Li J, Rong K, Zhao H, Li F, Lu Z, Chen R (2013) Highly selective antibacterial activities of silver nanoparticles against Bacillus subtilis. J Nanosci Nanotechnol 13:6806–6813. CrossRefGoogle Scholar
  56. 56.
    Routray W, Orsat V (2012) Microwave-assisted extraction of flavonoids: a review. Food Bioprocess Technol 5:409–424. CrossRefGoogle Scholar
  57. 57.
    Bagherzade G, Tavakoli MM, Namaei MH (2017) Green synthesis of silver nanoparticles using aqueous extract of saffron (Crocus sativus L.) wastages and its antibacterial activity against six bacteria. Asian Pac J Trop Biomed 7:227–233. CrossRefGoogle Scholar
  58. 58.
    Kritika B, Kumar SA, Mukeshchand T, Arfat KY, Kanchanlata S, Mustansir B (2014) Colloidal silver nanoparticles from Ocimum sanctum: synthesis, separation and their implications on pathogenic microorganisms, human keratinocyte cells, and Allium cepa root tips. J Colloid Sci Biotechnol 3:245–252. CrossRefGoogle Scholar
  59. 59.
    Soare LC, Şuţan NA (2018) Current trends in pteridophyte extracts: from plant to nanoparticles. In: Fernández H (ed) Current Advances in Fern Research. Springer, Cham, pp 329–357CrossRefGoogle Scholar
  60. 60.
    Fouad AS, Hafez RM (2018) The effects of silver ions and silver nanoparticles on cell division and expression of cdc2 gene in Allium cepa root tips. Biol Plant 62:166–172. CrossRefGoogle Scholar
  61. 61.
    Scherer MD, Sposito JCV, Falco WF et al (2019) Cytotoxic and genotoxic effects of silver nanoparticles on meristematic cells of Allium cepa roots: a close analysis of particle size dependence. Sci Total Environ 660:459–467. CrossRefGoogle Scholar
  62. 62.
    Pesnya DS (2013) Cytogenetic effects of chitosan-capped silver nanoparticles in the Allium cepa test. Caryologia 66:275–281. CrossRefGoogle Scholar
  63. 63.
    Gliga AR, Skoglund S, Wallinder IO, Fadeel B, Karlsson HL (2014) Size-dependent cytotoxicity of silver nanoparticles in human lung cells: the role of cellular uptake, agglomeration and Ag release. Part Fibre Toxicol 11:11. CrossRefGoogle Scholar
  64. 64.
    Liu YP, Araya SI, Nakamura T (1992) Arrest in late G2 or prophase of cell cycle induced by 4,4-(l,2-ethanediyl) bis (1-isobutoxycarbonyloxymethyl 2, 6-piperazinedione) (MST-16) in cultured l1210 cells. Int J Cancer 51:792–797CrossRefGoogle Scholar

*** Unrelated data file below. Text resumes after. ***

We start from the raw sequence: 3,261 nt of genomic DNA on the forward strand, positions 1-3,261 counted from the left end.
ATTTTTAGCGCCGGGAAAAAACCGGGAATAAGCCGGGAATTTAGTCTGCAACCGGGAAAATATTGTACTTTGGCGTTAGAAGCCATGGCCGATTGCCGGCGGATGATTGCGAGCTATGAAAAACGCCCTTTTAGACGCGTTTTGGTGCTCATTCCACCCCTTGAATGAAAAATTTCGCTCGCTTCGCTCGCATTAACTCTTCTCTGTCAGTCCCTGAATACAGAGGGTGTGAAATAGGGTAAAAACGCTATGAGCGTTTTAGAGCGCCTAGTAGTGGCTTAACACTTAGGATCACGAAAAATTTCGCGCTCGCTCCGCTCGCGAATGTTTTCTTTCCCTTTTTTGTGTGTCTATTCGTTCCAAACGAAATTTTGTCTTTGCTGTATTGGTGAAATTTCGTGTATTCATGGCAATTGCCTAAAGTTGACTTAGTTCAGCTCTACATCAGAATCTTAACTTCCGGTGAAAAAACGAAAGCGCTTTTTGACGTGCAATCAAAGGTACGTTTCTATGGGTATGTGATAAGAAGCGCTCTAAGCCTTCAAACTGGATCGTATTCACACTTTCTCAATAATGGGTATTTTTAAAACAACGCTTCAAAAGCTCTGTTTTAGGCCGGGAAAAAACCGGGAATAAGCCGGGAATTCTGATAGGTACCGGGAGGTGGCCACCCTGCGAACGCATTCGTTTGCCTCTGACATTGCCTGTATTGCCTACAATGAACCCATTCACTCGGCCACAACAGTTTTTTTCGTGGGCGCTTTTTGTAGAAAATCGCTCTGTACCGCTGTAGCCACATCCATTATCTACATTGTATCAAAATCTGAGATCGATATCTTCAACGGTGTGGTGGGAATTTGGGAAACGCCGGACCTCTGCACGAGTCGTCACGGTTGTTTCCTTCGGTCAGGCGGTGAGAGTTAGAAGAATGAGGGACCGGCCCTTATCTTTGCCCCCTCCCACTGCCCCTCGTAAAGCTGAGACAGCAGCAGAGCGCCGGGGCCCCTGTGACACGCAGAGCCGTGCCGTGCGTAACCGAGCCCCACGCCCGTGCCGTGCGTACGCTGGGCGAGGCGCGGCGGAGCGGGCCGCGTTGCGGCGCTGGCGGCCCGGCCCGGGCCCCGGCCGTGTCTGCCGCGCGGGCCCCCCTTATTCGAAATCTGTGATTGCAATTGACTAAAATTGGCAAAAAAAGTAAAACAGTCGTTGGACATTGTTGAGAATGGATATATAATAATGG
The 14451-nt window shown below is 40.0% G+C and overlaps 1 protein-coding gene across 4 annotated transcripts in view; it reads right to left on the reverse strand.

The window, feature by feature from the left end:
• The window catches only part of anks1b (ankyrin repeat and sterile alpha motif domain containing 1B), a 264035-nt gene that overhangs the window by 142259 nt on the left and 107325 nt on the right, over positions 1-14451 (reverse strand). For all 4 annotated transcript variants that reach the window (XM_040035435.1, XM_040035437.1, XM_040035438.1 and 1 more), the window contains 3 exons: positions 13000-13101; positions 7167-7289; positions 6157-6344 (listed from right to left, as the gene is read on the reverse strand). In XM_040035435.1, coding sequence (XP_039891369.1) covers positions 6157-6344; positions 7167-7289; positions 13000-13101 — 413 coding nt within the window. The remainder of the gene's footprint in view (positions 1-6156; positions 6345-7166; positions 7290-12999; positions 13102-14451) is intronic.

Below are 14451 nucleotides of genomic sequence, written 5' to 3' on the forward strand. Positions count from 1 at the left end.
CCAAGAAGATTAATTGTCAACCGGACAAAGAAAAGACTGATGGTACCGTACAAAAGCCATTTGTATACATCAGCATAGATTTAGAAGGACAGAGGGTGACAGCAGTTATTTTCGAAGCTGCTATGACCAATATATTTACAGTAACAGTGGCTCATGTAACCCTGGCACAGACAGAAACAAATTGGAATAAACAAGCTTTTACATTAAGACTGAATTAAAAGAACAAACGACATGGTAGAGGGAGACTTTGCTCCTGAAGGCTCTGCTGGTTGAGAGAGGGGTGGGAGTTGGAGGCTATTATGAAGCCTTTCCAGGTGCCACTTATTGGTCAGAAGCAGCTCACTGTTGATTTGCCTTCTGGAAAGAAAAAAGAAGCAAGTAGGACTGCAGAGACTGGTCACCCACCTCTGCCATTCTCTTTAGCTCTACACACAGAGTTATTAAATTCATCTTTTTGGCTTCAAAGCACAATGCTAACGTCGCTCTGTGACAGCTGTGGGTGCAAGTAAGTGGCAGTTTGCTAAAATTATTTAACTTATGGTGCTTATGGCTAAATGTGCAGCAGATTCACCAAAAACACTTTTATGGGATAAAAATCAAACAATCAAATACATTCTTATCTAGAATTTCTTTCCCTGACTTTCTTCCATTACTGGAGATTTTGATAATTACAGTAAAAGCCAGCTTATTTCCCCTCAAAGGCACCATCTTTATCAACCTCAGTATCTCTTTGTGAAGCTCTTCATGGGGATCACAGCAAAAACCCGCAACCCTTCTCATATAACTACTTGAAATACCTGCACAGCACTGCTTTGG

65. 65.
    Scolnick D, Halazonetis T (2000) Chfr defines a mitotic stress checkpoint that delays entry into metaphase. Nature 406:430–435. CrossRefGoogle Scholar
  66. 66.
    Kiełkowska A (2017) Allium cepa root meristem cells under osmotic (sorbitol) and salt (NaCl) stress in vitro. Acta Bot Croat 76:146–153. CrossRefGoogle Scholar
  67. 67.
    Bianchi J, Fernandes TCC, Marin-Morales MA (2016) Induction of mitotic and chromosomal abnormalities on Allium cepa cells by pesticides imidacloprid and sulfentrazone and the mixture of them. Chemosphere 144:475–483. CrossRefGoogle Scholar
  68. 68.
    Daphedar A, Taranath TC (2018) Characterization and cytotoxic effect of biogenic silver nanoparticles on mitotic chromosomes of Drimia polyantha (Blatt & McCann) Stearn. Toxicol Rep 5:910–918. CrossRefGoogle Scholar
  69. 69.
    Wise JP Sr, Goodale BC, Wise SS et al (2010) Silver nanospheres are cytotoxic and genotoxic to fish cells. Aquat Toxicol 97:34–41. CrossRefGoogle Scholar
  70. 70.
    Butnariu M, Samfira I, Sarac I, Negrea A, Negrea P (2015) Allelopathic effects of Pteridium aquilinum alcoholic extract on seed germination and seedling growth of Poa pratensis. Allelopathy J 35:227–236Google Scholar
  71. 71.
    Dimkpa CO, McLean JE, Martineau N, Britt DW, Haverkamp R, Anderson AJ (2013) Silver nanoparticles disrupt wheat (Triticum aestivum L.) growth in a sand matrix. Environ Sci Technol 47:1082–1090. CrossRefGoogle Scholar
  72. 72.
    Nam SH, An YJ (2019) Size- and shape-dependent toxicity of silver nanomaterials in green alg. Chlorococcum infusionum. Ecotoxicol Environ Saf 168:388–393. CrossRefGoogle Scholar
  73. 73.
    Sarropoulou V, Dimassi-Theriou K, Therios I (2015) Medium strength in inorganic and PVP concentration effect on cherry rootstocks in vitro rooting. Hort Sci 42:185–192. CrossRefGoogle Scholar

Copyright information

© Springer Science+Business Media, LLC, part of Springer Nature 2019

Authors and Affiliations

  1. 1.Emerging Nanotechnologies GroupNational Institute for Research and Development in Chemistry and Petrochemistry – ICECHIM BucharestBucharestRomania
  2. 2.Department of Metallic Composite and Polymeric MaterialsNational Institute for R&D in Electrical Engineering ICPE – CABucharestRomania
  3. 3.Microbiology DepartmentUniversity of BucharestBucharestRomania
  4. 4.Faculty of Applied Chemistry and Material ScienceUniversity Politehnica of BucharestBucharestRomania
  5. 5.Department of Natural SciencesUniversity of PitestiArgesRomania

Personalised recommendations